• The operating system stability is fantastic, and doesn’t have extra crap running in the background (like informing me every 10 minutes to sign into my stupid iCloud account.  NO I DON’T WANT TEXT MESSAGES WHILE I’M WORKING)
  • PCIe Solid State drive – can read/write at about 425 megaBYTES per second.  This computer starts up in about 7 seconds.  How about yours?
  • 8 GB of RAM.  That’s all!?!?  Well this OS is more efficient and I honestly never run out, even with extensive sampler plugins.
  • 2x 20″ Apple Cinema Displays – they each cost someone $1,299 new, but me about $130 with shipping.
  • Mac Pro 3,1 2008 8-core 2.8 Ghz.  I spent about $1,200 on this computer in 2011, but you can pick one up now easily for about $200.  Just bought a backup 4,1 for $250.
  • Pro Tools 10 and 11 – unfortunately you can’t buy these anymore.  But you can run Pro Tools 8 without an iLok when connected to any Digidesign interface.  You can buy this on eBay for cheap.  What necessary features does Pro Tools 12 (or whatever they do now) have that Pro Tools 8 doesn’t?  You tell me.
  • The 003 control surface, which allows me to touch channels, transport, plugins, and even more.  It truly revolutionized my workflow.
  • A Universal Audio 4-710d, some quality microphones, and some knowledge about acoustics – these are the most significant contributing factors in producing a quality recording… not your computer and software.

Screen Shot 2019-04-19 at 9.09.38 PM

Anyway

My uncle, a seasoned professional guitar player who also ran a record label for many years (and so much more), wanted to assemble a home studio to start working on his own recordings.  The project could have been done for less, but there’s a cost/benefit to time invested as well.  Even so, the whole deal cost under $2k, and could be done for closer to $1,000 with a couple dozen hours invested on Ebay.  I tested the system out by mixing a concert that I had recorded (for money), and missed nothing from my normal workflow.  I hardly even remembered that I was using a version 5 years older than my usual 6-years-out-of-date software.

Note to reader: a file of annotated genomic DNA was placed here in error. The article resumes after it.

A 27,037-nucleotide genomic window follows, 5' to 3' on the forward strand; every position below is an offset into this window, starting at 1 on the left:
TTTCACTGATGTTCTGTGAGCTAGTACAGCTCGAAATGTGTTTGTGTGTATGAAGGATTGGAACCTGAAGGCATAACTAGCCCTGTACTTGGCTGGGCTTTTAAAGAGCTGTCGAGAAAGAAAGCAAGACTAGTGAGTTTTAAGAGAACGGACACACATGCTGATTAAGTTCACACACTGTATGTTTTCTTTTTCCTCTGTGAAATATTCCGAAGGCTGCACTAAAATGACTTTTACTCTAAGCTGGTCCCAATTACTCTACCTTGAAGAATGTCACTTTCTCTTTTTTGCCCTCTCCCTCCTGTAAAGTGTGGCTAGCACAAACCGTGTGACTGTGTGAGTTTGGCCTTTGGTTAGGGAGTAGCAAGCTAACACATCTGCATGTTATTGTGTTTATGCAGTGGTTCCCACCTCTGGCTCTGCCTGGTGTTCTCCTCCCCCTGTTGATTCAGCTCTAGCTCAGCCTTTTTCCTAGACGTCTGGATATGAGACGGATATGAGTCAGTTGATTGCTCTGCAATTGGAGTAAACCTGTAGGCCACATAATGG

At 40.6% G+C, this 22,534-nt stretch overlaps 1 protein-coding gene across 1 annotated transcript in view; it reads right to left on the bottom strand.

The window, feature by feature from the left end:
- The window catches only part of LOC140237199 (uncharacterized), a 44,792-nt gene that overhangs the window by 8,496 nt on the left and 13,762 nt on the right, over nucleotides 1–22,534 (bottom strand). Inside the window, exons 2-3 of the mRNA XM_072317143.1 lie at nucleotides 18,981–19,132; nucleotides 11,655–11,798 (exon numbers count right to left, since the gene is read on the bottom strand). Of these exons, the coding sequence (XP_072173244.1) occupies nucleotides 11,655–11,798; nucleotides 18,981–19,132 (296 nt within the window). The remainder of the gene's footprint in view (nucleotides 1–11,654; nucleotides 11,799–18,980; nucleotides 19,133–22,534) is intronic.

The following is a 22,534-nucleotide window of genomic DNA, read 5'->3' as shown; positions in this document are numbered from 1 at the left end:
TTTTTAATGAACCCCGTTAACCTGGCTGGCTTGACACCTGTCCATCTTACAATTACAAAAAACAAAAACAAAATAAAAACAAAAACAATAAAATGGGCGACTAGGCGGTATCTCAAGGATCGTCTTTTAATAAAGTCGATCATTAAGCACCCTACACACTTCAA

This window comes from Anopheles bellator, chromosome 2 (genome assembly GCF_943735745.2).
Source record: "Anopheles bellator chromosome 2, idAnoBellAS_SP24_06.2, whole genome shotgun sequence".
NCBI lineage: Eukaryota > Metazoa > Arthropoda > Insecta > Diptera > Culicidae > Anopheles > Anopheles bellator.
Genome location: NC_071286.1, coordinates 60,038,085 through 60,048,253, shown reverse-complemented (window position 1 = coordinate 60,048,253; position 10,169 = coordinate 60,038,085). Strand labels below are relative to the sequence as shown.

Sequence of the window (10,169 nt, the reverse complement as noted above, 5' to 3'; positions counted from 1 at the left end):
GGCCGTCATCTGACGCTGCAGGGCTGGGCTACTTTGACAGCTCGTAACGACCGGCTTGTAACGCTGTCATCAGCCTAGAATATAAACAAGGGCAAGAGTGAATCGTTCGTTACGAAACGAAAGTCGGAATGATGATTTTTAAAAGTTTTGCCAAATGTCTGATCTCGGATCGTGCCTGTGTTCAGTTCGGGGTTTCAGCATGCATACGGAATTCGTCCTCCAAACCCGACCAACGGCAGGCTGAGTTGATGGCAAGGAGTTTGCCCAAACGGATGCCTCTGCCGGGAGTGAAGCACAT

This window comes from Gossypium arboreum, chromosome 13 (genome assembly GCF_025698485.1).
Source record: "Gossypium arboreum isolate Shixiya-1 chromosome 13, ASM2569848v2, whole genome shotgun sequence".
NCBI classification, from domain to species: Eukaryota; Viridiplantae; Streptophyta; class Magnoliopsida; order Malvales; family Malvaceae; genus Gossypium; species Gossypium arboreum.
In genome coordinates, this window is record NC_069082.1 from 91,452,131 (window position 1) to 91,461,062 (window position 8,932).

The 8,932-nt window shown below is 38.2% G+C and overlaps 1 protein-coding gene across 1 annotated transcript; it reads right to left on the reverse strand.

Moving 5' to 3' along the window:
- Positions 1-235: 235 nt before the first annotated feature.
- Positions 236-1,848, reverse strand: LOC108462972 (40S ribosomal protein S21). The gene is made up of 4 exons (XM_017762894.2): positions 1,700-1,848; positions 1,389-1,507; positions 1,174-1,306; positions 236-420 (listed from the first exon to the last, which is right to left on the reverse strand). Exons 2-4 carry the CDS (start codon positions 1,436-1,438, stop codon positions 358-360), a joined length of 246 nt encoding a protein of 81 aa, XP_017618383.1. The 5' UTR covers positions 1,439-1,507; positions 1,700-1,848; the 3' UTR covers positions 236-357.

IMG_7420.JPG

If you want to create your own priceworthy Pro Tools rig…

Send me a message on my contact page and I’d be willing to help out.  There are some tricks I’ve learned that will get your computer up and going, and to keep working, with minimal effort.  Data and system management is a whole career for some people, and that’s not what we musicians want to spend our time learning.

MeTaylor

My Pro Tools 8 recording setup, as it appeared in Taylor Guitars’ Winter 2010 Wood & Steel magazine, Volume 62.

 

 

*not actually everyone

2 thoughts on “Building a Bomb-Ass Pro Tools Rig While Saving Thousands $$$

    • Thanks Stephen! I was definitely thinking about your studio while writing this. It’s so refreshing to know that we have your studio on lock, ready to load and repeat in the event of any failure. It’s always a pleasure to work with you!

      Like